Latest Pinus Stories
Increasing temperatures at high altitudes are fueling the post-1950 growth spurt seen in bristlecone pines, the world's oldest trees, according to new research.
Thread-like fungi that grow in soils at high elevations may play an important role in restoring whitebark and limber pine forests in Canada.
Scientists fear that the swarms of mountain pine beetles that have killed more than half of all lodge pole pines in British Columbia may eventually make their way into forests in the US.
Experts say climate change appears to be a major cause of the disappearance of the oldest and largest trees within California's world famous Yosemite National Park.
ATLANTA, Dec. 15 /PRNewswire-FirstCall/ -- Southern Company and the National Fish and Wildlife Foundation today announced that four additional grants have been awarded to conservation and natural resource agencies through the Power of Flight and Longleaf Legacy partnership programs.
By LON WAGNER By Lon Wagner The Virginian-Pilot They look like something the environmental artist Christo might have done. Elegant in their sheer starkness. Tall and narrow and white, and dead.
By Hazlehurst, John During the last 10 years, mountain pine beetles have killed more than 1.5 million acres of lodgepole pines statewide. Summit County, home to Colorado's ski industry, has been particularly hard hit.
As wildfires roar through tinder-dry forests in California, the mountain pine beetle is silently killing even more trees -- hundreds of thousands of acres of towering trees.
Western white pine (Pinus monticola) grows in the mountains of the western United States and Canada growing in the Rocky Mountains, The Sierra Nevada, the Cascade Range, as well as growing along the Coast. The pine is also known as silver pine or Idaho pine as it is that states tree. The Western White pine grows at different elevations depending on its region. In Canada it is found growing from sea level up to 3,940 feet and in Washington state it grows up to 6,070 feet above sea level. In...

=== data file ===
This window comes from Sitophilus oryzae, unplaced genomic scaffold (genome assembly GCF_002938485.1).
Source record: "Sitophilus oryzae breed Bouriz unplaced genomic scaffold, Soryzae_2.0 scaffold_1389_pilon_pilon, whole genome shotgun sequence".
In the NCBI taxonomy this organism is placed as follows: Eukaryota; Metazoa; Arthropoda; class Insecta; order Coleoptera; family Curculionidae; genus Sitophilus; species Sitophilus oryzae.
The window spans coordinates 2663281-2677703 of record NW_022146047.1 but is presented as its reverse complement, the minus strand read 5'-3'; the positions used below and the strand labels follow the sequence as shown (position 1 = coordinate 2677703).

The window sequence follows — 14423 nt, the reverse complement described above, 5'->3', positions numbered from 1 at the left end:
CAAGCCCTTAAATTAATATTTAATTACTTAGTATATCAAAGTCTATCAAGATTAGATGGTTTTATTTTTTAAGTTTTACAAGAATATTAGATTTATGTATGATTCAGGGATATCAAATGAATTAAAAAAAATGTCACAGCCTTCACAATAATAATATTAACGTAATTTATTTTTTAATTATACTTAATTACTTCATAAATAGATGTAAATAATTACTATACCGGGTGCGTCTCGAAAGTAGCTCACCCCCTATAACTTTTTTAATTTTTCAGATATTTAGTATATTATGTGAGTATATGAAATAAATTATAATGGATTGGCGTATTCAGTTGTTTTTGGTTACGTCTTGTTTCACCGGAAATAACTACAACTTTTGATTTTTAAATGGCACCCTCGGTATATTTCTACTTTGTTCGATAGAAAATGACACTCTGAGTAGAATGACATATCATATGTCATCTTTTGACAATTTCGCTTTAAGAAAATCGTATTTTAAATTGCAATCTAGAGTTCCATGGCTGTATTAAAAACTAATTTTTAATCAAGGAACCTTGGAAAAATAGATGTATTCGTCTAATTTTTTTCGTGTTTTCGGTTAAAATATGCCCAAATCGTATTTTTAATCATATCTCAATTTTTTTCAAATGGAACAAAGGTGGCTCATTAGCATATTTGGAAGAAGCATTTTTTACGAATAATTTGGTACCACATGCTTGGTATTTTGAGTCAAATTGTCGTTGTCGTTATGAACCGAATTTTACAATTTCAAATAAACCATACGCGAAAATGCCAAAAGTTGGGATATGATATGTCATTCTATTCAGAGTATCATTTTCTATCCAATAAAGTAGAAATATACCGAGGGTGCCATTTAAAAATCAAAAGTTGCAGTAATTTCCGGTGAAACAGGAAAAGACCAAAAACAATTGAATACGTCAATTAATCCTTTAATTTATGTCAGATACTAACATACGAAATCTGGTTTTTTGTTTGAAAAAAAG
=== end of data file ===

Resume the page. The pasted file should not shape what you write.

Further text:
Montezuma pine (Pinus montezumae) is native to Mexico and Central America and grows in the mountain ranges. This tree is known as ocote by the locals of Mexico. This tree has been planted successfully at mid altitudes in South Africa and Queensland, Australia, and at high altitudes in Kenya, Malawi, Botswana, Zimbabwe, and Bolivia. Trees planted in New Zealand and New South Wales, Australia have done well at sea level. The Montezuma pine grows at 6,562-10,500 feet above sea level where...
Macedonian Pine (Pinus peuce) is native to Macedonia, Bulgaria, Albania, Montenegro, Kosovo, southwest Serbia, as well as the extreme north of Greece. This pine has been neutralized and grows in Eastern Finland. This pine grows best at altitudes between 3,281feet and 7,218 feet with a few growing as low as 1,969 feet and as high as 7,546 feet. This pine tolerates shade as well as extreme cold, and grows in rocky soils that are acidic and poor in nutrients. This tree grows to heights...
Limber Pine (Pinus flexilis) grows in the sub-alpine mountainous regions of the Western United States, Mexico, and Canada, with a small cropping found in the Black Hills in South Dakota. One of the oldest trees to be documented is found in Eagle Cap Wilderness in Oregon and is reported to be 2000 years old. This pine is also known as the Southwestern White Pine and Rocky Mountain White Pine. The Limber pine is drought tolerant and grows at high elevations (5000-12,000 feet) marking the...
Japanese White Pine (Pinus parviflora) is native to Japan and found growing in Kokkaido, Honshu, Kyushu, Shikaku; and South Korea, and Utsurio-To. The Japanese call it the Japanese five-needle pine. The Japanese White Pine grows from sea level up to 8,202 feet, but grows best between 3,281 feet and 4,921 feet. Dwarfism sets in when the trees grow above sub-alpine levels. This pine grows on steep, rocky slopes and prefers well-drained soils and full sun although it does not like intense...
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